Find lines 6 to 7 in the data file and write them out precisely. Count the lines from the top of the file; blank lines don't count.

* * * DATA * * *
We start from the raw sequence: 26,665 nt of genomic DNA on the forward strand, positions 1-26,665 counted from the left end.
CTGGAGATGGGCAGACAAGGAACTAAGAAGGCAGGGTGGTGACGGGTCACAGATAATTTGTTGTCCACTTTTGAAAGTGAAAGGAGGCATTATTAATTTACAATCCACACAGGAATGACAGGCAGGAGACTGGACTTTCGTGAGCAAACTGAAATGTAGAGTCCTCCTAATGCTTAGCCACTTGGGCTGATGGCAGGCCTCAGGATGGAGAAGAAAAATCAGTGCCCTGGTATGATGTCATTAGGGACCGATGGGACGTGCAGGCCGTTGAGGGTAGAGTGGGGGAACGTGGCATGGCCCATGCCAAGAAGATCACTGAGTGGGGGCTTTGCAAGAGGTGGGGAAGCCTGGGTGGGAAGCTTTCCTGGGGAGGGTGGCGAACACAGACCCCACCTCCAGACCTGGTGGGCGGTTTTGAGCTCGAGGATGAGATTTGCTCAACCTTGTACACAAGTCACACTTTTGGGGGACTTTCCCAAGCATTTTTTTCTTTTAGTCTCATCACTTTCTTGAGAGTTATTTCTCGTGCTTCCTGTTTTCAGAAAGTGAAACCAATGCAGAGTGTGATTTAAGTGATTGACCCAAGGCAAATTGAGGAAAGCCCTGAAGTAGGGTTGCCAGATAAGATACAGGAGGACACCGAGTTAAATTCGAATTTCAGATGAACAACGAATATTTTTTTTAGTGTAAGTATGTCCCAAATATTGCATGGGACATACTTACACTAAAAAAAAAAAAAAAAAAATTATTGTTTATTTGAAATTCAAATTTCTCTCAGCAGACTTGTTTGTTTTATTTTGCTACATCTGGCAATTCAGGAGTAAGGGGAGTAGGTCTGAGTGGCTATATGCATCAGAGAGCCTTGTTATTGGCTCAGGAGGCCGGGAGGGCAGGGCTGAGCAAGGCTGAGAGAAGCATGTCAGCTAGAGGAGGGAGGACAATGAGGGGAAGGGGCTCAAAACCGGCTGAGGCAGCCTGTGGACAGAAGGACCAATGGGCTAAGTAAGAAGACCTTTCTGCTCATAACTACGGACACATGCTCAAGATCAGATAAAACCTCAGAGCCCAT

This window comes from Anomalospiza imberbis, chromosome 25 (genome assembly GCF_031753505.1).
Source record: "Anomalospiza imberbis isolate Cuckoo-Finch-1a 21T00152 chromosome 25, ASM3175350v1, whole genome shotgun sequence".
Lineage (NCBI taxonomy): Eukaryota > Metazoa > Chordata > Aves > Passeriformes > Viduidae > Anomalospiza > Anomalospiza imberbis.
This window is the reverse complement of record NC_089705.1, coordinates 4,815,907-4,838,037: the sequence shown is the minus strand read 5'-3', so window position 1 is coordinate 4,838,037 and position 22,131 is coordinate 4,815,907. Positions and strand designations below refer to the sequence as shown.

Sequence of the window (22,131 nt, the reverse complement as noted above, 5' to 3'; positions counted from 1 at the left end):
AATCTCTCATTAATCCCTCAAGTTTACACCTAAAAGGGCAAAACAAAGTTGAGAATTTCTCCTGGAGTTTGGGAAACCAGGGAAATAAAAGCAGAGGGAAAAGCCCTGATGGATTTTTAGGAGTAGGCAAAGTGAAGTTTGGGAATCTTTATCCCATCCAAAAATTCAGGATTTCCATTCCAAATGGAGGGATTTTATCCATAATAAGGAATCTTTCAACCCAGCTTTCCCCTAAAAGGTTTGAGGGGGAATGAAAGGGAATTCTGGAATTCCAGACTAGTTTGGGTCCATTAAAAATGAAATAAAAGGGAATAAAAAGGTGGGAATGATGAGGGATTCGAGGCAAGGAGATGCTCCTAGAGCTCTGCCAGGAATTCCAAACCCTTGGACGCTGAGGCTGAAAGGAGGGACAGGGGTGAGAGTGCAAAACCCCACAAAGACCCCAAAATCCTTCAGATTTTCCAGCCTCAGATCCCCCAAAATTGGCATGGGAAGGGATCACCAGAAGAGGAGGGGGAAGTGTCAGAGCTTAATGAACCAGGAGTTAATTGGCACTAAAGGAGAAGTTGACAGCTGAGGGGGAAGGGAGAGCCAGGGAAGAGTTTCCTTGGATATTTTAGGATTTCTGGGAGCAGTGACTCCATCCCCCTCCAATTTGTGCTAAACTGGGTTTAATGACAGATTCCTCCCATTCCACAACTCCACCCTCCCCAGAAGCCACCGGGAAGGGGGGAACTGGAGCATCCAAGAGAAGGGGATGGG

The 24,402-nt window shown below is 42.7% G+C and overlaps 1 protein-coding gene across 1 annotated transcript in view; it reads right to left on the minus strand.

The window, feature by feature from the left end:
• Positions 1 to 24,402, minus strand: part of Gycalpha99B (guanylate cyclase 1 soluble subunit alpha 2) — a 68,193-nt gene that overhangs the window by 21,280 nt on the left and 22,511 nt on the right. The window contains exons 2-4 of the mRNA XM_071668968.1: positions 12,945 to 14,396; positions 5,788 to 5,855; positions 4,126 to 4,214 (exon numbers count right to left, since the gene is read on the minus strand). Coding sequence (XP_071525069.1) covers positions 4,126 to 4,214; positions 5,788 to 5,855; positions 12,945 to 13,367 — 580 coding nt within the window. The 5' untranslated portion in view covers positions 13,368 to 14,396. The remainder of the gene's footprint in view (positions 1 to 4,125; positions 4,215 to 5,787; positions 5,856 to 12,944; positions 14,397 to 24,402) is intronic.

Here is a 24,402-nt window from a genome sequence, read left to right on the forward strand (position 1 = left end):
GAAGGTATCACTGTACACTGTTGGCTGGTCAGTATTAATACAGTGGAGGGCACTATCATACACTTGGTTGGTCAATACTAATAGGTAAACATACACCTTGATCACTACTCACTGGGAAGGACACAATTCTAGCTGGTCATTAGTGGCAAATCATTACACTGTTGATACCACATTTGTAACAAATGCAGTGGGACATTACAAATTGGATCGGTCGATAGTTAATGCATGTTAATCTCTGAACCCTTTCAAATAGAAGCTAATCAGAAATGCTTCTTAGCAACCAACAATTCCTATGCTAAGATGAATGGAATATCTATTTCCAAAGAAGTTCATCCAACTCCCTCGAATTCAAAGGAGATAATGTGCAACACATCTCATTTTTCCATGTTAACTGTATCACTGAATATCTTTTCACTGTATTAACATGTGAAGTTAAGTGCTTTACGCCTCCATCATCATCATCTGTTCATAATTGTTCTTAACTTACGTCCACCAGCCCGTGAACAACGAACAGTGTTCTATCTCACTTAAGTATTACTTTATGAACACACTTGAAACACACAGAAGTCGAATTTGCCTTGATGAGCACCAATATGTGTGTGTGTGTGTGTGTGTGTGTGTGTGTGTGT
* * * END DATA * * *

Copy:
This window is the reverse complement of record NC_089705.1, coordinates 4,815,907-4,838,037: the sequence shown is the minus strand read 5'-3', so window position 1 is coordinate 4,838,037 and position 22,131 is coordinate 4,815,907. Positions and strand designations below refer to the sequence as shown.

Sequence of the window (22,131 nt, the reverse complement as noted above, 5' to 3'; positions counted from 1 at the left end):